We’ve all been guilty of these mistakes from time to time, but in the spirit of continuous improvement let us admits these faults and strive for better.
1) Thinking Lean vs. Being Lean
Lean is a continuous way of thinking about the current state, not just a project to start and finish. If your approach to lean is project-based, take a step back and put the goal of your project in a larger context. Are you trying to be a lean organization or run a project based on lean principles? Put another way, does going to a Buddhist temple make you Buddhist? Start by embodying the mindset and attributes of what you wish to become, but do not sell yourself or your sponsors on an overnight conversion!
Set the right expectations for the project and where it fits along your organizational path to become full-time lean practitioners. Definitively state how this project helps your organization become more aware of lean practices. If you are further along on your journey, how will this project be used to grow and develop more lean champions? For full-time practitioners, lean attributes are habitual. Be honest with your teams about where you are on the lean journey. As a lean advocate, cultivate the right habits by continuously growing and developing those around you.
2) Confusing the tool for the solution
The lean toolbox contains many practical problem solving and analytical exercises. From fishbone diagrams to box-plots, there are many different techniques you can apply to your project to focus your efforts in the right direction. However, just completing the exercise does not fulfill the practice. A surgeon does not just employ the use of a scalpel but understands its uses in the practice of medical care.
Think about lean as a doctor who practices medicine. Ask yourself how the results of your analysis or work will be applied? What is the post-operation check-up schedule? What will be done if the patient does not improve? How will the patient stay healthy long after the procedure?
The goal is to ensure long-term health and productivity in your work environment, but often the lean work is stopped after the analysis is done. Create a post-op plan for your organization’s continued improvement. The best result is never worrying about the same problem again. Go beyond the charts and worksheets to discuss the long-term operational plan for sustained improvement.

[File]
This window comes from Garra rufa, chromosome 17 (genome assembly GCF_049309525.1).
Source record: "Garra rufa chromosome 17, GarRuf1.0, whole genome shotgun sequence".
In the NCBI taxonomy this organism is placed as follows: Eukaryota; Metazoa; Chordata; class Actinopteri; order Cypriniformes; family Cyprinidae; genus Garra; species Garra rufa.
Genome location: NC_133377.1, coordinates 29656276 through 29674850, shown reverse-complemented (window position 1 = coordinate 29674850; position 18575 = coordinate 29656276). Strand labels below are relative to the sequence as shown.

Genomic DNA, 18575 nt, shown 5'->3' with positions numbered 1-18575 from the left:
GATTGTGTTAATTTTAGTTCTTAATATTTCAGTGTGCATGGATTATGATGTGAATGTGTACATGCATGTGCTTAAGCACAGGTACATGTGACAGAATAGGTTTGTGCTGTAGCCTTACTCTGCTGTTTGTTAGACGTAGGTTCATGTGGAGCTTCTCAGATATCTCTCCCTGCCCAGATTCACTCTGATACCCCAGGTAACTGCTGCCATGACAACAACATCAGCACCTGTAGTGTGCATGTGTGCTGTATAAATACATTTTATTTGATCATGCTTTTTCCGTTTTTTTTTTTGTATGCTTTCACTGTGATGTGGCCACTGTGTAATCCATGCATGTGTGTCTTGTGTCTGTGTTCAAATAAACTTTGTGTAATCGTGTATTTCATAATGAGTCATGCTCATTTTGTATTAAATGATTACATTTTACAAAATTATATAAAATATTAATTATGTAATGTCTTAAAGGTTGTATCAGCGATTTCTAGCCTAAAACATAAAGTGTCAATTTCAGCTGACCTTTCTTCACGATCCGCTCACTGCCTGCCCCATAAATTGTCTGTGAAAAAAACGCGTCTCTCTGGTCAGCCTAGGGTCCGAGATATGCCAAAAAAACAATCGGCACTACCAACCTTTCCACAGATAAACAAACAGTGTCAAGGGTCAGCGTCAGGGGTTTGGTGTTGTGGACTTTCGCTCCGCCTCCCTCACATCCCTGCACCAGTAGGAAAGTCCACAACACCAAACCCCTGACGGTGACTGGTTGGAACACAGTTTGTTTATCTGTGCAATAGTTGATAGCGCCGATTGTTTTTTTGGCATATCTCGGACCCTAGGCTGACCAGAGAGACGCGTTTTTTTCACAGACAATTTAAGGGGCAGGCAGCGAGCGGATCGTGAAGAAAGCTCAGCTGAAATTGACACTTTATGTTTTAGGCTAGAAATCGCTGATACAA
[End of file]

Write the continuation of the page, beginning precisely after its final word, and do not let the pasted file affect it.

3) Forgetting to include the user
When you are paid to be the project manager or the solution provider it is often difficult to be inclusive of every stakeholder, especially if the organization looks to you alone for the answer. Too often the “lean work” is done far removed from the area of operation so key hand-offs and process steps are omitted in the analysis. This isn’t negligence that causes the project to falter but an oversimplification of work content.
Reach out to your subject matter experts. They often make the task look easy which might lead you to a false sense of confidence in comprehending the work. At a high level, the better your understanding of the people and processes in your focus area, the more likely you will succeed at implementing improvements. At a deeper level, you cannot be lean without recognizing that every worker can offer knowledge and insight into the work; those that do the work control the pace of any improvements. The goal for sustained lean implementation is when the end user is surfacing the next opportunity for improvement and reporting upward, instead of change being driven down.
A task never practiced is a skill never learned
Faced with deadlines, deliverables, and tight resource constraints, often the challenge is producing results as quickly as possible, which creates a seemingly hostile lean environment. The truth is every organization faces the same challenges. The difference is how we choose to respond to these pressures. Take every opportunity to not only use lean tools and techniques, but to teach others how to find, execute, and sustain operational improvements. You have to give in order to receive and focused practice will help you to evolve into a leaner way of doing business.